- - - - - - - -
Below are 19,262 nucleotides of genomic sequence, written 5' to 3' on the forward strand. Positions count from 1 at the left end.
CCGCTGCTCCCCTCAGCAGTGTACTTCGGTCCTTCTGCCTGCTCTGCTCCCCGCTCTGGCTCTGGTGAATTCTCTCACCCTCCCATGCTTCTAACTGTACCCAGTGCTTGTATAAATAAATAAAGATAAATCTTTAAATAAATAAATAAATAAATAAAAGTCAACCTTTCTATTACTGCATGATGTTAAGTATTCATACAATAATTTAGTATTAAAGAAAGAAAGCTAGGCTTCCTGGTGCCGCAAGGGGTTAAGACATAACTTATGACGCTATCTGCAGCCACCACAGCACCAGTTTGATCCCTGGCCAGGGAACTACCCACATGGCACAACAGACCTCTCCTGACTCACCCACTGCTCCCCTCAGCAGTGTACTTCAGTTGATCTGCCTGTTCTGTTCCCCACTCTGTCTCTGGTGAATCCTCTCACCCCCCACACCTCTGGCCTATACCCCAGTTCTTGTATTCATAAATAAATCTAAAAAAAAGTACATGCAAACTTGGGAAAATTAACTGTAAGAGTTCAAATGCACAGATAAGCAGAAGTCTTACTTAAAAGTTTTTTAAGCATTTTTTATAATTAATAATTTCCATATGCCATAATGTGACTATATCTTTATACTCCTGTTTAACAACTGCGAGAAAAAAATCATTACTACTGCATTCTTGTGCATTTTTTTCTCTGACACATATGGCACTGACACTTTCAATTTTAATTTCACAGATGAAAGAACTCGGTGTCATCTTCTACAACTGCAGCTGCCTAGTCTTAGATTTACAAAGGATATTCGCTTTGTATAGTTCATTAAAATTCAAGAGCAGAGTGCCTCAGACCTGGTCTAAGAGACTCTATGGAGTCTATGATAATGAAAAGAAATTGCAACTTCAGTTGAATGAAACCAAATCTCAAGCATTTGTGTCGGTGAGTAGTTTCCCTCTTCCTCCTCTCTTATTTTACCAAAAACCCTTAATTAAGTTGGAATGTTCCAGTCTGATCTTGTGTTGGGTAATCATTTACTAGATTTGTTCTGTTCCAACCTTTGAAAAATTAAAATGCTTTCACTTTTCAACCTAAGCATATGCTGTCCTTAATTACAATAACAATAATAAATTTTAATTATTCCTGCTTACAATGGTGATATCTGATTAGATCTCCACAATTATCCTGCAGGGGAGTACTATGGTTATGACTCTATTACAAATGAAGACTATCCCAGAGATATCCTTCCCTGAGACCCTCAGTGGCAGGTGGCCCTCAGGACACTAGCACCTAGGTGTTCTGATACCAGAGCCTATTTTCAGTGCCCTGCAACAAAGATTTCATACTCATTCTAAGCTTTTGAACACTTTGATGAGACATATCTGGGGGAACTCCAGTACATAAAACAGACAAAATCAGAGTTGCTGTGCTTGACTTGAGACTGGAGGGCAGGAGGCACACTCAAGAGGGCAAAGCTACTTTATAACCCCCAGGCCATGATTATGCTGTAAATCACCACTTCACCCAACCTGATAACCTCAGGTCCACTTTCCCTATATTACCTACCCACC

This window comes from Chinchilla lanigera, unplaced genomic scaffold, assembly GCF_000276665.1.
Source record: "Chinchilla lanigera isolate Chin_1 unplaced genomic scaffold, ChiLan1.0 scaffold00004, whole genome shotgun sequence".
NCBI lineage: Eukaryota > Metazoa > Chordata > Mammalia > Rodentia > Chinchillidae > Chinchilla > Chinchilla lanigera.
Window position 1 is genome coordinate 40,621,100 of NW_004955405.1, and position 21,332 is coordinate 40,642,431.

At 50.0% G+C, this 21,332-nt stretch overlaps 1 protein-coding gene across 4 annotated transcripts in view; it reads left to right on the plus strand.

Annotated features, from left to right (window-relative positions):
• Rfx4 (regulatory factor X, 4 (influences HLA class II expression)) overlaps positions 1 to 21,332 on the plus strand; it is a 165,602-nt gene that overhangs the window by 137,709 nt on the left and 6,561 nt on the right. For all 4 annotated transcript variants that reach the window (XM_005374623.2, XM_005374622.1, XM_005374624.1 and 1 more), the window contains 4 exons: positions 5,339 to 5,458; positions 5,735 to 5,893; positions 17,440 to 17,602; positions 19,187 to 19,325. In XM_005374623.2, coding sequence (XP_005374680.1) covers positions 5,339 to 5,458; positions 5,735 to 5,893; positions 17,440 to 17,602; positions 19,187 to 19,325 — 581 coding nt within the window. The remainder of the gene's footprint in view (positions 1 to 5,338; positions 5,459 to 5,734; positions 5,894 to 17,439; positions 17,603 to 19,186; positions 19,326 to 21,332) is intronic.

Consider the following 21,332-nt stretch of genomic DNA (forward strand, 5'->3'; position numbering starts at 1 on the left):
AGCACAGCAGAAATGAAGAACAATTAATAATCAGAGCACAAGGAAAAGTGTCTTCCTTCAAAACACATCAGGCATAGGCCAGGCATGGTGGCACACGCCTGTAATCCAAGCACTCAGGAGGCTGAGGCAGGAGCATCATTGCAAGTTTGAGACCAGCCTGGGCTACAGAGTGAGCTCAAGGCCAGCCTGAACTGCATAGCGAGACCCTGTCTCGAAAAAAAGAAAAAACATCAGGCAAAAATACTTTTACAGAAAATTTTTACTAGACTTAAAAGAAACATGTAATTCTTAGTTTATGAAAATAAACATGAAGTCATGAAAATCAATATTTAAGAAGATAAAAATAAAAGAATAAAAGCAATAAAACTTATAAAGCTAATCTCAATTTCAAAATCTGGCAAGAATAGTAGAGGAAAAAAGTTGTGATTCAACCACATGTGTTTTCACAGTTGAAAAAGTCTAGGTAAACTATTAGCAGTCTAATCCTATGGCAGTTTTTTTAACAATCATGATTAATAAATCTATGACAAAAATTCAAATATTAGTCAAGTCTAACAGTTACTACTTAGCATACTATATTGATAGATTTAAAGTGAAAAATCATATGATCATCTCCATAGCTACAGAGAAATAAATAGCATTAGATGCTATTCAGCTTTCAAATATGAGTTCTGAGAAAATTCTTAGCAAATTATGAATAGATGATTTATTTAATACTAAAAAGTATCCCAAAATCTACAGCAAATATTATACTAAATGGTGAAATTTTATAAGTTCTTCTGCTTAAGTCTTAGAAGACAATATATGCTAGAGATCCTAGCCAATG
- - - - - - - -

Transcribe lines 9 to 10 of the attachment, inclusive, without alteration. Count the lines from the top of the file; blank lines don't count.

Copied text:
• Rfx4 (regulatory factor X, 4 (influences HLA class II expression)) overlaps positions 1 to 21,332 on the plus strand; it is a 165,602-nt gene that overhangs the window by 137,709 nt on the left and 6,561 nt on the right. For all 4 annotated transcript variants that reach the window (XM_005374623.2, XM_005374622.1, XM_005374624.1 and 1 more), the window contains 4 exons: positions 5,339 to 5,458; positions 5,735 to 5,893; positions 17,440 to 17,602; positions 19,187 to 19,325. In XM_005374623.2, coding sequence (XP_005374680.1) covers positions 5,339 to 5,458; positions 5,735 to 5,893; positions 17,440 to 17,602; positions 19,187 to 19,325 — 581 coding nt within the window. The remainder of the gene's footprint in view (positions 1 to 5,338; positions 5,459 to 5,734; positions 5,894 to 17,439; positions 17,603 to 19,186; positions 19,326 to 21,332) is intronic.

Consider the following 21,332-nt stretch of genomic DNA (forward strand, 5'->3'; position numbering starts at 1 on the left):